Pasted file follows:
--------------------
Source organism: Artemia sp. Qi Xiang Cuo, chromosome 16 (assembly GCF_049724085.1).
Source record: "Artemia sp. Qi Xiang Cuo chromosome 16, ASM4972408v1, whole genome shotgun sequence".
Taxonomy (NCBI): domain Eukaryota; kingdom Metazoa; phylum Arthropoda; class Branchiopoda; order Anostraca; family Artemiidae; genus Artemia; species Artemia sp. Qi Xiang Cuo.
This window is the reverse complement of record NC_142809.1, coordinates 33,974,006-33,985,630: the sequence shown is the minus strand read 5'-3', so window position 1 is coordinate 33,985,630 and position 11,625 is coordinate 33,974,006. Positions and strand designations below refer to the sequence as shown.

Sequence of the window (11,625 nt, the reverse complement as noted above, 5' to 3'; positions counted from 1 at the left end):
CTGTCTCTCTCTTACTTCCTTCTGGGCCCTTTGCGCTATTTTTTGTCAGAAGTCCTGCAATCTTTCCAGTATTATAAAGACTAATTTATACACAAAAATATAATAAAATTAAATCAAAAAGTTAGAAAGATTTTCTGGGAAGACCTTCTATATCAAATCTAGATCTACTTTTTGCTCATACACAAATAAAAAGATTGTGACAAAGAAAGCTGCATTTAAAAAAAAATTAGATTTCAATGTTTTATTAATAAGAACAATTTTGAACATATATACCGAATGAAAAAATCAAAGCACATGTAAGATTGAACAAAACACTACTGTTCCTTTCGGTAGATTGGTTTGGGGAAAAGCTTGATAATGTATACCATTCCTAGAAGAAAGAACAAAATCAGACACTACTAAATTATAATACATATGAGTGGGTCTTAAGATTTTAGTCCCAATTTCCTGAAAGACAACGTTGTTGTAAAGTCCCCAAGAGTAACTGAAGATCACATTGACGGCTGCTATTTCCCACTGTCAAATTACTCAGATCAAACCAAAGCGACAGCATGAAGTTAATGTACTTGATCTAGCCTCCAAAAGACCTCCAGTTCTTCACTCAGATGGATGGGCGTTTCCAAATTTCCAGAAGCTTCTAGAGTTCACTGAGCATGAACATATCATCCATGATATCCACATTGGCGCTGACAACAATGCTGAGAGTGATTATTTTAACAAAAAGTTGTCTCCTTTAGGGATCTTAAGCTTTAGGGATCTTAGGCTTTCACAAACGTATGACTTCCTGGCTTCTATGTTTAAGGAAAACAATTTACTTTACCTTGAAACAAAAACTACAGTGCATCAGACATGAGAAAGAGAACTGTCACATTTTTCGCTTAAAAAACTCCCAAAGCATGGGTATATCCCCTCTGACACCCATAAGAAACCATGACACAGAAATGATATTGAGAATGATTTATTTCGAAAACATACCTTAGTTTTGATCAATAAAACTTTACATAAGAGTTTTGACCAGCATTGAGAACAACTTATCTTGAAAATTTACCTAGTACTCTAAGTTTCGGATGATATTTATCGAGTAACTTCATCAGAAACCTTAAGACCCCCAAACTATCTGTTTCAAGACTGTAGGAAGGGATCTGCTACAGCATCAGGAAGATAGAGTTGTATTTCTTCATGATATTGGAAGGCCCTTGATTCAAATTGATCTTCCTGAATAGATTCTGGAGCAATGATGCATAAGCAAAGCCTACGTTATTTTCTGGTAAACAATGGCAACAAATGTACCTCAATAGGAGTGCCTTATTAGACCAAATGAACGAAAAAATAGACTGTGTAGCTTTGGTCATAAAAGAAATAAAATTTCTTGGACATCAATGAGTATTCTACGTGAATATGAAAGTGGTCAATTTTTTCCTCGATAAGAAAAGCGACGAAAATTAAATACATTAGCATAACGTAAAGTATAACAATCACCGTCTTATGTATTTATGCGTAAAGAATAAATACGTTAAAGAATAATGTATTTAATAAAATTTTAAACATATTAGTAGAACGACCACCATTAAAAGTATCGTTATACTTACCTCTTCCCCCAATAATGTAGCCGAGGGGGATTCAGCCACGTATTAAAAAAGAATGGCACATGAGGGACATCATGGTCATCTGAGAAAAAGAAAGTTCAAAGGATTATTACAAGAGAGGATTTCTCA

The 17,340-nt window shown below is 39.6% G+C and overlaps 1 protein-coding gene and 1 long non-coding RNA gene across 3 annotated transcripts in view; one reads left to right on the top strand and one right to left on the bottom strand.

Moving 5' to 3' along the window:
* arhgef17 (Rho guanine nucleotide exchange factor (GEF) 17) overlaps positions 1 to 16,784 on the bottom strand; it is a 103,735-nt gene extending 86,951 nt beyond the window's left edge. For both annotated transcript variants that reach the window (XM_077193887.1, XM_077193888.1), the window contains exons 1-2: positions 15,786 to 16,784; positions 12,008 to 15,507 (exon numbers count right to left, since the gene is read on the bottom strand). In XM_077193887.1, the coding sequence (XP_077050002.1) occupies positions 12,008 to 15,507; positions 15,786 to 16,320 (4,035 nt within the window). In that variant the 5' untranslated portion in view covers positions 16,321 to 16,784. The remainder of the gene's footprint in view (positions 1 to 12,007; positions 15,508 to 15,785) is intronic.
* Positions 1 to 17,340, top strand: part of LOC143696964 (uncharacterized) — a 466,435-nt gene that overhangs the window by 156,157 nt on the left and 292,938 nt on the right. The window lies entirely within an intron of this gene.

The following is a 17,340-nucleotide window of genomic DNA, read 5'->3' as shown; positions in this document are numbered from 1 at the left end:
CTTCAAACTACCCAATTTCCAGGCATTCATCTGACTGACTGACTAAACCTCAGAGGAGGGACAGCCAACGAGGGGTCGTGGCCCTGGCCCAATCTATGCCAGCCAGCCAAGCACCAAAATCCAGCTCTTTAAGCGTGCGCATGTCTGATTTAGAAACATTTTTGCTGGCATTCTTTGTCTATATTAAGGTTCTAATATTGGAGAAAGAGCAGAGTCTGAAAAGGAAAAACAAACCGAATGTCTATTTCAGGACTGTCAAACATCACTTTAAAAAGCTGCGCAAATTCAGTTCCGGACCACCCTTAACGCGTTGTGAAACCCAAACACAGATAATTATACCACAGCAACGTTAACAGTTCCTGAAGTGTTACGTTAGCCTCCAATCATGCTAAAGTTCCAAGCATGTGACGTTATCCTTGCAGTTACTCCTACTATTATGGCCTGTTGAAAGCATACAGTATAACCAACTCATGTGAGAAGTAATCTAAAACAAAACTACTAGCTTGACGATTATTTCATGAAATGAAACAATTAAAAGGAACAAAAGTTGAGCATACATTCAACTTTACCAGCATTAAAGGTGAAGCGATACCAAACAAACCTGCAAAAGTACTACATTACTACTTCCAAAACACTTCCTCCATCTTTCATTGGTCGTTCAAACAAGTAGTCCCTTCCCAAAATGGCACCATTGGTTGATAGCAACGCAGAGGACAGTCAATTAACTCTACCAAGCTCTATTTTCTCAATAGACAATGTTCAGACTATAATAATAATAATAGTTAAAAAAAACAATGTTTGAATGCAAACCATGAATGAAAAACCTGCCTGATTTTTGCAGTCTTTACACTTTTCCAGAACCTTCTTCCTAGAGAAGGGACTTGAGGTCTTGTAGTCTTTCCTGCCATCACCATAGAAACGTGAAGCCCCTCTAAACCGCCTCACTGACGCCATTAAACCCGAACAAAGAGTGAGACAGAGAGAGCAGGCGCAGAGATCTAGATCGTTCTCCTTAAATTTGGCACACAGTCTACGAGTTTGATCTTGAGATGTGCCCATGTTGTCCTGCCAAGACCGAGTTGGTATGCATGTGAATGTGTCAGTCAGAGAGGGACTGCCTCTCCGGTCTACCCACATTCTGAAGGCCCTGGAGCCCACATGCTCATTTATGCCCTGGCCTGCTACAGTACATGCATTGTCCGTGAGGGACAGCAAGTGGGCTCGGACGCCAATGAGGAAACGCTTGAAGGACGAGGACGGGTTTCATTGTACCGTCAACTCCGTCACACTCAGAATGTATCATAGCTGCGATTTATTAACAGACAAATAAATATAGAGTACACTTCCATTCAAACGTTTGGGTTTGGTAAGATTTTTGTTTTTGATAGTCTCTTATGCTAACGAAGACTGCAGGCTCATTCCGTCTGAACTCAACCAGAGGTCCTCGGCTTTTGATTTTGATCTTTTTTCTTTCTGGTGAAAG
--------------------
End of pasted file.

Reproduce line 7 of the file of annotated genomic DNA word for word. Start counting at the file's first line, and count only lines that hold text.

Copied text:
The 17,340-nt window shown below is 39.6% G+C and overlaps 1 protein-coding gene and 1 long non-coding RNA gene across 3 annotated transcripts in view; one reads left to right on the top strand and one right to left on the bottom strand.